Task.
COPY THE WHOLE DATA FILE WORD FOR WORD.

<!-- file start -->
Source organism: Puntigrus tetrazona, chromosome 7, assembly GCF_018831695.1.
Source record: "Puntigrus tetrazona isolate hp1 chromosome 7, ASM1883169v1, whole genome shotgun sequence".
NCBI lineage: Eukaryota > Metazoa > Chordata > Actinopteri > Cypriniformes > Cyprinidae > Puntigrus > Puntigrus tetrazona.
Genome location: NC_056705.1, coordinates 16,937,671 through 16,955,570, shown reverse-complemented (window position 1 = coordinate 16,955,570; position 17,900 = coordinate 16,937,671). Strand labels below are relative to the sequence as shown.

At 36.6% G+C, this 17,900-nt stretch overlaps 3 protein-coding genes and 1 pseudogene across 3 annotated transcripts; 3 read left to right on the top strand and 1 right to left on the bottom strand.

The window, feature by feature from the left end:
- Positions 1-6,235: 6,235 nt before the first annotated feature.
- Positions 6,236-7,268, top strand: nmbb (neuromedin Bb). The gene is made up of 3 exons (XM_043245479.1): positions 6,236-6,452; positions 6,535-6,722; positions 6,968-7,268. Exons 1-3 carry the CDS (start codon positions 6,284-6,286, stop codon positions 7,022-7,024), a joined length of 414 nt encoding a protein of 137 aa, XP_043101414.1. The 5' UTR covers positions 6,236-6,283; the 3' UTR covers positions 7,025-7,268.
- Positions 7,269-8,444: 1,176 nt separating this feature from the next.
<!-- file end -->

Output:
Source organism: Puntigrus tetrazona, chromosome 7, assembly GCF_018831695.1.
Source record: "Puntigrus tetrazona isolate hp1 chromosome 7, ASM1883169v1, whole genome shotgun sequence".
NCBI lineage: Eukaryota > Metazoa > Chordata > Actinopteri > Cypriniformes > Cyprinidae > Puntigrus > Puntigrus tetrazona.
Genome location: NC_056705.1, coordinates 16,937,671 through 16,955,570, shown reverse-complemented (window position 1 = coordinate 16,955,570; position 17,900 = coordinate 16,937,671). Strand labels below are relative to the sequence as shown.

At 36.6% G+C, this 17,900-nt stretch overlaps 3 protein-coding genes and 1 pseudogene across 3 annotated transcripts; 3 read left to right on the top strand and 1 right to left on the bottom strand.

The window, feature by feature from the left end:
- Positions 1-6,235: 6,235 nt before the first annotated feature.
- Positions 6,236-7,268, top strand: nmbb (neuromedin Bb). The gene is made up of 3 exons (XM_043245479.1): positions 6,236-6,452; positions 6,535-6,722; positions 6,968-7,268. Exons 1-3 carry the CDS (start codon positions 6,284-6,286, stop codon positions 7,022-7,024), a joined length of 414 nt encoding a protein of 137 aa, XP_043101414.1. The 5' UTR covers positions 6,236-6,283; the 3' UTR covers positions 7,025-7,268.
- Positions 7,269-8,444: 1,176 nt separating this feature from the next.